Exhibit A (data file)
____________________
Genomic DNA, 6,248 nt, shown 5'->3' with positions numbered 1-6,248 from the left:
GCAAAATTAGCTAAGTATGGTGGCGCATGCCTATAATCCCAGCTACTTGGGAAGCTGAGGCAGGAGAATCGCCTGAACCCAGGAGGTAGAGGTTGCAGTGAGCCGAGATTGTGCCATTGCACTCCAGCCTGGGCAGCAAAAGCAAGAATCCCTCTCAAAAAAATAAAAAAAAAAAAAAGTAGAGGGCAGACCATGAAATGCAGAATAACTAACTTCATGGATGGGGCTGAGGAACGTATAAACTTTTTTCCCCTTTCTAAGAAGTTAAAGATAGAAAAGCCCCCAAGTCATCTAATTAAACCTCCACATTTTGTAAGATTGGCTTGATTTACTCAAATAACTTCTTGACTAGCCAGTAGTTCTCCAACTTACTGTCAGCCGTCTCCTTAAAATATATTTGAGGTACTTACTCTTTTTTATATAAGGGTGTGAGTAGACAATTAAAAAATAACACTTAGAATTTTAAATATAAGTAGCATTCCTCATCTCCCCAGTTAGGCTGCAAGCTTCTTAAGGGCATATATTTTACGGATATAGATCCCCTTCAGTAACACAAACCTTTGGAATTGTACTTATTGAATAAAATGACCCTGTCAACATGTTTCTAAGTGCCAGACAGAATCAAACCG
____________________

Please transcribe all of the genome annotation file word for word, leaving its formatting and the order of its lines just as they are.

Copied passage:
Genomic DNA, 6,248 nt, shown 5'->3' with positions numbered 1-6,248 from the left:
GCAAAATTAGCTAAGTATGGTGGCGCATGCCTATAATCCCAGCTACTTGGGAAGCTGAGGCAGGAGAATCGCCTGAACCCAGGAGGTAGAGGTTGCAGTGAGCCGAGATTGTGCCATTGCACTCCAGCCTGGGCAGCAAAAGCAAGAATCCCTCTCAAAAAAATAAAAAAAAAAAAAAGTAGAGGGCAGACCATGAAATGCAGAATAACTAACTTCATGGATGGGGCTGAGGAACGTATAAACTTTTTTCCCCTTTCTAAGAAGTTAAAGATAGAAAAGCCCCCAAGTCATCTAATTAAACCTCCACATTTTGTAAGATTGGCTTGATTTACTCAAATAACTTCTTGACTAGCCAGTAGTTCTCCAACTTACTGTCAGCCGTCTCCTTAAAATATATTTGAGGTACTTACTCTTTTTTATATAAGGGTGTGAGTAGACAATTAAAAAATAACACTTAGAATTTTAAATATAAGTAGCATTCCTCATCTCCCCAGTTAGGCTGCAAGCTTCTTAAGGGCATATATTTTACGGATATAGATCCCCTTCAGTAACACAAACCTTTGGAATTGTACTTATTGAATAAAATGACCCTGTCAACATGTTTCTAAGTGCCAGACAGAATCAAACCG